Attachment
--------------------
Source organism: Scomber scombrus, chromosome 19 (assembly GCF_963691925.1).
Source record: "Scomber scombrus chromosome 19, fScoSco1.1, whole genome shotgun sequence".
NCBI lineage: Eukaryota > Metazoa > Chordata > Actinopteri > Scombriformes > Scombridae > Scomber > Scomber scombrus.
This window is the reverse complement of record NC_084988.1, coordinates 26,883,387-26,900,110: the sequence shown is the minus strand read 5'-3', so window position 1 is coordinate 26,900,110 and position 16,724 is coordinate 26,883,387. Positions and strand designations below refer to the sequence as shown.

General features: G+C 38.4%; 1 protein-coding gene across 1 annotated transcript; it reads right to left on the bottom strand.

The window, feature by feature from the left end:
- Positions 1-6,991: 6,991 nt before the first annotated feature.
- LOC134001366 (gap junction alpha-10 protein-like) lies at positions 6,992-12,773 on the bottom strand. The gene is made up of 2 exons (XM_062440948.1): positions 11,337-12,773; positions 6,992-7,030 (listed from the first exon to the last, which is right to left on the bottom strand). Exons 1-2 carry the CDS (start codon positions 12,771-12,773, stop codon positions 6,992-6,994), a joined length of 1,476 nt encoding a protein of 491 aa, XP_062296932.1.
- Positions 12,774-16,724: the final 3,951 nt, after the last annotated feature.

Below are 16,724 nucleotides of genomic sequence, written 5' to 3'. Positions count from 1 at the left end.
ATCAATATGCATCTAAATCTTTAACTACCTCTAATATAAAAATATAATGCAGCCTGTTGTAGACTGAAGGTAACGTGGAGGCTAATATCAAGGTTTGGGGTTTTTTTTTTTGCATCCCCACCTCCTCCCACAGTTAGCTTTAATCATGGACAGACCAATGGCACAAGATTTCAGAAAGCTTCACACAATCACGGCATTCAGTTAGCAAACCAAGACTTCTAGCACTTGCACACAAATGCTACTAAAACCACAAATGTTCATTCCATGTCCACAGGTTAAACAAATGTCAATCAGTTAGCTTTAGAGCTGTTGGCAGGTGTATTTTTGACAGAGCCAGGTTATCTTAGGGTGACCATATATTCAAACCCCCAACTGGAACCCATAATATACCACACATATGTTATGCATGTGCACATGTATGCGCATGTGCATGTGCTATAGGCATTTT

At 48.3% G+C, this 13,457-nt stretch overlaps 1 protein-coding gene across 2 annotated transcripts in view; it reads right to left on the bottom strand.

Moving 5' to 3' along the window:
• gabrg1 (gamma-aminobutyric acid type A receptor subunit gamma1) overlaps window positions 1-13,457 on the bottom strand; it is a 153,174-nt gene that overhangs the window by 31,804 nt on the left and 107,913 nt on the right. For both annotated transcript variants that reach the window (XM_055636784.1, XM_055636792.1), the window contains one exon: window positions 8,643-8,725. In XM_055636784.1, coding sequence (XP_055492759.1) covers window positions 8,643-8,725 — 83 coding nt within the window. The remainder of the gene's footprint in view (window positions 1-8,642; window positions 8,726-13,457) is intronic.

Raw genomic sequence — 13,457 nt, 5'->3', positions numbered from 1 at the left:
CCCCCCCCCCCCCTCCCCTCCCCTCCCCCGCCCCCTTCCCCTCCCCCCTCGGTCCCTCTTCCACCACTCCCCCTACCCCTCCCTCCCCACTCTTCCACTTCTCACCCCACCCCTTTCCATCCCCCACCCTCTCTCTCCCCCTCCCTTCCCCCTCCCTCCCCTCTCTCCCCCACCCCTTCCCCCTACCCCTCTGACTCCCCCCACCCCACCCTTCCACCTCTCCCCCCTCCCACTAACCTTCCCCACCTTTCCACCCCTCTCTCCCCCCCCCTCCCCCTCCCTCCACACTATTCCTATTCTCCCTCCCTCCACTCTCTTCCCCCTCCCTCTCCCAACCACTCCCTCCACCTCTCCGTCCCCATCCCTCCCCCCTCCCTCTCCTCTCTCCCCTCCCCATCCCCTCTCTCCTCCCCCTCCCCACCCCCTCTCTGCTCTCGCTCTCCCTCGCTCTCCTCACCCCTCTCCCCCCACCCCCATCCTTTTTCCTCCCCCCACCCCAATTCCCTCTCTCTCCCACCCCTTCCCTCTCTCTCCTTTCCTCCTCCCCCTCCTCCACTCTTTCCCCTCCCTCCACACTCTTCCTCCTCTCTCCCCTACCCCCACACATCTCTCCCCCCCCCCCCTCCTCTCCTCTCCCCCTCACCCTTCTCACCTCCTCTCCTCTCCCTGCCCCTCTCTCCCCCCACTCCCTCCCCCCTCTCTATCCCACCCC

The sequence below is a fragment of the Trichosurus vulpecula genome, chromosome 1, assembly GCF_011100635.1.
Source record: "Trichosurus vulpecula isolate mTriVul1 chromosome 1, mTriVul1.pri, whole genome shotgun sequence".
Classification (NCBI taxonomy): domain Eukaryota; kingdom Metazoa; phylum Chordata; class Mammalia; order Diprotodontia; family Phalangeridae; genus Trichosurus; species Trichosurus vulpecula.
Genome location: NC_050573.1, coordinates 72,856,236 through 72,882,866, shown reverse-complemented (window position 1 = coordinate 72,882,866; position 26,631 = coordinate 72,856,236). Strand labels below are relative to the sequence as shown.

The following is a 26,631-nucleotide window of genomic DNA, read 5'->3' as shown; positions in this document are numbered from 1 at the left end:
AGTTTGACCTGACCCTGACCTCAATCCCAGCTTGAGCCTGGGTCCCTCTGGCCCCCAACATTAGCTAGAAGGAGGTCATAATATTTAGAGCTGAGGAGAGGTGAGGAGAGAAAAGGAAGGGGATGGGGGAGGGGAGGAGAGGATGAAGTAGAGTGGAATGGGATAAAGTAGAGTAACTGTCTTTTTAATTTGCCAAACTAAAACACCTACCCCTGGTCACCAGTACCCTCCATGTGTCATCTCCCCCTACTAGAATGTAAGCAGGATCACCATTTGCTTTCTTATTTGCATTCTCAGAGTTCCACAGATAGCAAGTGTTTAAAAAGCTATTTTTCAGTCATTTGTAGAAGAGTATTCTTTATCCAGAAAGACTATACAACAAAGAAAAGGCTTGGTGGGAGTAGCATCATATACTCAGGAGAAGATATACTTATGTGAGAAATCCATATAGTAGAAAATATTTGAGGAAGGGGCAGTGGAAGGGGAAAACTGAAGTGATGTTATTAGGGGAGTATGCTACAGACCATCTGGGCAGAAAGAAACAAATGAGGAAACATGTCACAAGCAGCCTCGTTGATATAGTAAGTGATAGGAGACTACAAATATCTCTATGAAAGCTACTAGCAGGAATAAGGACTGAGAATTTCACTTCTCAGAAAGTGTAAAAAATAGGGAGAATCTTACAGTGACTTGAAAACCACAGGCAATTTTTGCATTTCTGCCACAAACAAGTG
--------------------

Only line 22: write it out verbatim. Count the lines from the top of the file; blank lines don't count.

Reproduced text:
AGTTTGACCTGACCCTGACCTCAATCCCAGCTTGAGCCTGGGTCCCTCTGGCCCCCAACATTAGCTAGAAGGAGGTCATAATATTTAGAGCTGAGGAGAGGTGAGGAGAGAAAAGGAAGGGGATGGGGGAGGGGAGGAGAGGATGAAGTAGAGTGGAATGGGATAAAGTAGAGTAACTGTCTTTTTAATTTGCCAAACTAAAACACCTACCCCTGGTCACCAGTACCCTCCATGTGTCATCTCCCCCTACTAGAATGTAAGCAGGATCACCATTTGCTTTCTTATTTGCATTCTCAGAGTTCCACAGATAGCAAGTGTTTAAAAAGCTATTTTTCAGTCATTTGTAGAAGAGTATTCTTTATCCAGAAAGACTATACAACAAAGAAAAGGCTTGGTGGGAGTAGCATCATATACTCAGGAGAAGATATACTTATGTGAGAAATCCATATAGTAGAAAATATTTGAGGAAGGGGCAGTGGAAGGGGAAAACTGAAGTGATGTTATTAGGGGAGTATGCTACAGACCATCTGGGCAGAAAGAAACAAATGAGGAAACATGTCACAAGCAGCCTCGTTGATATAGTAAGTGATAGGAGACTACAAATATCTCTATGAAAGCTACTAGCAGGAATAAGGACTGAGAATTTCACTTCTCAGAAAGTGTAAAAAATAGGGAGAATCTTACAGTGACTTGAAAACCACAGGCAATTTTTGCATTTCTGCCACAAACAAGTG